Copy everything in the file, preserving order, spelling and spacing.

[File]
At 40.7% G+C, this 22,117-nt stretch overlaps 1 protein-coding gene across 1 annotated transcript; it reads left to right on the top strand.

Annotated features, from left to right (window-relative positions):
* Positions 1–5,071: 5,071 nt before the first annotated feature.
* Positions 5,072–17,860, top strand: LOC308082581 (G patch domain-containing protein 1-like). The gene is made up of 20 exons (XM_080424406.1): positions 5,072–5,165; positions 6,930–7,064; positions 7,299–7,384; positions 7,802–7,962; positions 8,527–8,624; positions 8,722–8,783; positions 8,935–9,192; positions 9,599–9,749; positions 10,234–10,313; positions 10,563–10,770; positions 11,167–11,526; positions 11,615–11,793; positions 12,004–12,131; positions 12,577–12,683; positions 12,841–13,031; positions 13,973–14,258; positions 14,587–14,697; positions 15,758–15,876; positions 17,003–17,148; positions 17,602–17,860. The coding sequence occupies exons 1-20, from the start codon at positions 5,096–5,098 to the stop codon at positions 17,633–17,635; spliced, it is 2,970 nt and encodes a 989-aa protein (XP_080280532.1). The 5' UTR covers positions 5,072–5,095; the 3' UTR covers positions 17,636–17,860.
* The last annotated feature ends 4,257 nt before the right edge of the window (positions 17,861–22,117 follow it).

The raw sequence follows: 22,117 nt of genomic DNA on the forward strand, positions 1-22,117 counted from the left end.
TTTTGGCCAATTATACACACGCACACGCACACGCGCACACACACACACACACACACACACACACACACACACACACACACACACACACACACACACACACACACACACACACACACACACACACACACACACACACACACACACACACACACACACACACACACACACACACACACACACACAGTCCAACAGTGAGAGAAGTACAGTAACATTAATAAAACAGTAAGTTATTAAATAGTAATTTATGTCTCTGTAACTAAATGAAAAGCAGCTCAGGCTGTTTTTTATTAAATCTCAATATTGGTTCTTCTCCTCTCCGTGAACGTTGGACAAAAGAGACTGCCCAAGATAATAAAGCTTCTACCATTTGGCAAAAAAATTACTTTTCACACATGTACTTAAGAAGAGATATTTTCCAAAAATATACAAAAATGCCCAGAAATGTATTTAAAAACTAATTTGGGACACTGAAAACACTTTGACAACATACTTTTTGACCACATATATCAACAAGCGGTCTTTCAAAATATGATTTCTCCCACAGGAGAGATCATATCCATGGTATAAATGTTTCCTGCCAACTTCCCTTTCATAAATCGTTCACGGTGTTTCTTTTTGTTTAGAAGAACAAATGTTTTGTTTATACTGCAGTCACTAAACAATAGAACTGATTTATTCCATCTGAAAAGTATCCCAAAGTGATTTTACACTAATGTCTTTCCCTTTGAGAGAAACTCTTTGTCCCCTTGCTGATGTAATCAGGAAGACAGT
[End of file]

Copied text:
At 40.7% G+C, this 22,117-nt stretch overlaps 1 protein-coding gene across 1 annotated transcript; it reads left to right on the top strand.

Annotated features, from left to right (window-relative positions):
* Positions 1–5,071: 5,071 nt before the first annotated feature.
* Positions 5,072–17,860, top strand: LOC308082581 (G patch domain-containing protein 1-like). The gene is made up of 20 exons (XM_080424406.1): positions 5,072–5,165; positions 6,930–7,064; positions 7,299–7,384; positions 7,802–7,962; positions 8,527–8,624; positions 8,722–8,783; positions 8,935–9,192; positions 9,599–9,749; positions 10,234–10,313; positions 10,563–10,770; positions 11,167–11,526; positions 11,615–11,793; positions 12,004–12,131; positions 12,577–12,683; positions 12,841–13,031; positions 13,973–14,258; positions 14,587–14,697; positions 15,758–15,876; positions 17,003–17,148; positions 17,602–17,860. The coding sequence occupies exons 1-20, from the start codon at positions 5,096–5,098 to the stop codon at positions 17,633–17,635; spliced, it is 2,970 nt and encodes a 989-aa protein (XP_080280532.1). The 5' UTR covers positions 5,072–5,095; the 3' UTR covers positions 17,636–17,860.
* The last annotated feature ends 4,257 nt before the right edge of the window (positions 17,861–22,117 follow it).

The raw sequence follows: 22,117 nt of genomic DNA on the forward strand, positions 1-22,117 counted from the left end.
TTTTGGCCAATTATACACACGCACACGCACACGCGCACACACACACACACACACACACACACACACACACACACACACACACACACACACACACACACACACACACACACACACACACACACACACACACACACACACACACACACACACACACACACACACACACACACACACACACACACAGTCCAACAGTGAGAGAAGTACAGTAACATTAATAAAACAGTAAGTTATTAAATAGTAATTTATGTCTCTGTAACTAAATGAAAAGCAGCTCAGGCTGTTTTTTATTAAATCTCAATATTGGTTCTTCTCCTCTCCGTGAACGTTGGACAAAAGAGACTGCCCAAGATAATAAAGCTTCTACCATTTGGCAAAAAAATTACTTTTCACACATGTACTTAAGAAGAGATATTTTCCAAAAATATACAAAAATGCCCAGAAATGTATTTAAAAACTAATTTGGGACACTGAAAACACTTTGACAACATACTTTTTGACCACATATATCAACAAGCGGTCTTTCAAAATATGATTTCTCCCACAGGAGAGATCATATCCATGGTATAAATGTTTCCTGCCAACTTCCCTTTCATAAATCGTTCACGGTGTTTCTTTTTGTTTAGAAGAACAAATGTTTTGTTTATACTGCAGTCACTAAACAATAGAACTGATTTATTCCATCTGAAAAGTATCCCAAAGTGATTTTACACTAATGTCTTTCCCTTTGAGAGAAACTCTTTGTCCCCTTGCTGATGTAATCAGGAAGACAGT